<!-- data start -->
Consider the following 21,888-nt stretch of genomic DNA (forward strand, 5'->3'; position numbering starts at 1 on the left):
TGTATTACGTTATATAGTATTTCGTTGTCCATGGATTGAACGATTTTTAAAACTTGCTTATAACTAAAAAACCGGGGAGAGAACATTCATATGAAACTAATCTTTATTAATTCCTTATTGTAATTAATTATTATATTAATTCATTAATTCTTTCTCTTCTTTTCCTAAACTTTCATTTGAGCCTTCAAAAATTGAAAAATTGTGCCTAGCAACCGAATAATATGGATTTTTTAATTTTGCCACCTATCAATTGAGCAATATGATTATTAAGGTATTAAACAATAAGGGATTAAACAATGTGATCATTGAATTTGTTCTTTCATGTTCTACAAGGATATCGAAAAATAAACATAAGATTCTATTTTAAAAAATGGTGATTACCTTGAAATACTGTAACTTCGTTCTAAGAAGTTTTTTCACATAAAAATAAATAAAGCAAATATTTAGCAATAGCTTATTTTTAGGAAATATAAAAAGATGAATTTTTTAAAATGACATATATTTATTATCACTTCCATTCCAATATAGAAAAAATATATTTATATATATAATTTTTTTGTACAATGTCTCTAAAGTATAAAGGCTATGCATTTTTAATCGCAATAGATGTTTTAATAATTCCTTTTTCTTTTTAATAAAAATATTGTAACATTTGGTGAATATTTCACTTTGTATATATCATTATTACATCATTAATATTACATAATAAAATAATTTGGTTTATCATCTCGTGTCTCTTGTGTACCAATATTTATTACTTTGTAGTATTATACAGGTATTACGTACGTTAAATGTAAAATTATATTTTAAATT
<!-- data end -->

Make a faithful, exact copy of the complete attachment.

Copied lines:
Consider the following 21,888-nt stretch of genomic DNA (forward strand, 5'->3'; position numbering starts at 1 on the left):
TGTATTACGTTATATAGTATTTCGTTGTCCATGGATTGAACGATTTTTAAAACTTGCTTATAACTAAAAAACCGGGGAGAGAACATTCATATGAAACTAATCTTTATTAATTCCTTATTGTAATTAATTATTATATTAATTCATTAATTCTTTCTCTTCTTTTCCTAAACTTTCATTTGAGCCTTCAAAAATTGAAAAATTGTGCCTAGCAACCGAATAATATGGATTTTTTAATTTTGCCACCTATCAATTGAGCAATATGATTATTAAGGTATTAAACAATAAGGGATTAAACAATGTGATCATTGAATTTGTTCTTTCATGTTCTACAAGGATATCGAAAAATAAACATAAGATTCTATTTTAAAAAATGGTGATTACCTTGAAATACTGTAACTTCGTTCTAAGAAGTTTTTTCACATAAAAATAAATAAAGCAAATATTTAGCAATAGCTTATTTTTAGGAAATATAAAAAGATGAATTTTTTAAAATGACATATATTTATTATCACTTCCATTCCAATATAGAAAAAATATATTTATATATATAATTTTTTTGTACAATGTCTCTAAAGTATAAAGGCTATGCATTTTTAATCGCAATAGATGTTTTAATAATTCCTTTTTCTTTTTAATAAAAATATTGTAACATTTGGTGAATATTTCACTTTGTATATATCATTATTACATCATTAATATTACATAATAAAATAATTTGGTTTATCATCTCGTGTCTCTTGTGTACCAATATTTATTACTTTGTAGTATTATACAGGTATTACGTACGTTAAATGTAAAATTATATTTTAAATT